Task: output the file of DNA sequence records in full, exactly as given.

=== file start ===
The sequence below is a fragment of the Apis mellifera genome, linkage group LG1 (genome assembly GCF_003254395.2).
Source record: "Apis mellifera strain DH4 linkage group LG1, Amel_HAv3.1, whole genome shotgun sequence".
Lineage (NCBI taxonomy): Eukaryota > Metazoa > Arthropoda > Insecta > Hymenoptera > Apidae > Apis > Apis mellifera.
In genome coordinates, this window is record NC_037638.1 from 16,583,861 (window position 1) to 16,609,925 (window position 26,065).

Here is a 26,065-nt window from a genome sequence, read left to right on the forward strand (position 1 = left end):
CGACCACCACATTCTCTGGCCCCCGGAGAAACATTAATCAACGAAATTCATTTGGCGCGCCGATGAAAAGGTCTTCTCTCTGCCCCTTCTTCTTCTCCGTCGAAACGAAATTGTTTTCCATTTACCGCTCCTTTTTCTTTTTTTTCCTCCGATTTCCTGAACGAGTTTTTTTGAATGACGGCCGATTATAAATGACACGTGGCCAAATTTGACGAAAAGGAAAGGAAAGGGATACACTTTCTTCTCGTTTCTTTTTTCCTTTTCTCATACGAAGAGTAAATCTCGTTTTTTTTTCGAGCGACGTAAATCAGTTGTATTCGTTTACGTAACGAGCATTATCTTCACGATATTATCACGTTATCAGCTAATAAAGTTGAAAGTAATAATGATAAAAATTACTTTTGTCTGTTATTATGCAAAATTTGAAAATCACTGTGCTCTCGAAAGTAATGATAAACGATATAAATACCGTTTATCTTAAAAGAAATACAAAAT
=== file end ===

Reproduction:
The sequence below is a fragment of the Apis mellifera genome, linkage group LG1 (genome assembly GCF_003254395.2).
Source record: "Apis mellifera strain DH4 linkage group LG1, Amel_HAv3.1, whole genome shotgun sequence".
Lineage (NCBI taxonomy): Eukaryota > Metazoa > Arthropoda > Insecta > Hymenoptera > Apidae > Apis > Apis mellifera.
In genome coordinates, this window is record NC_037638.1 from 16,583,861 (window position 1) to 16,609,925 (window position 26,065).

Here is a 26,065-nt window from a genome sequence, read left to right on the forward strand (position 1 = left end):
CGACCACCACATTCTCTGGCCCCCGGAGAAACATTAATCAACGAAATTCATTTGGCGCGCCGATGAAAAGGTCTTCTCTCTGCCCCTTCTTCTTCTCCGTCGAAACGAAATTGTTTTCCATTTACCGCTCCTTTTTCTTTTTTTTCCTCCGATTTCCTGAACGAGTTTTTTTGAATGACGGCCGATTATAAATGACACGTGGCCAAATTTGACGAAAAGGAAAGGAAAGGGATACACTTTCTTCTCGTTTCTTTTTTCCTTTTCTCATACGAAGAGTAAATCTCGTTTTTTTTTCGAGCGACGTAAATCAGTTGTATTCGTTTACGTAACGAGCATTATCTTCACGATATTATCACGTTATCAGCTAATAAAGTTGAAAGTAATAATGATAAAAATTACTTTTGTCTGTTATTATGCAAAATTTGAAAATCACTGTGCTCTCGAAAGTAATGATAAACGATATAAATACCGTTTATCTTAAAAGAAATACAAAAT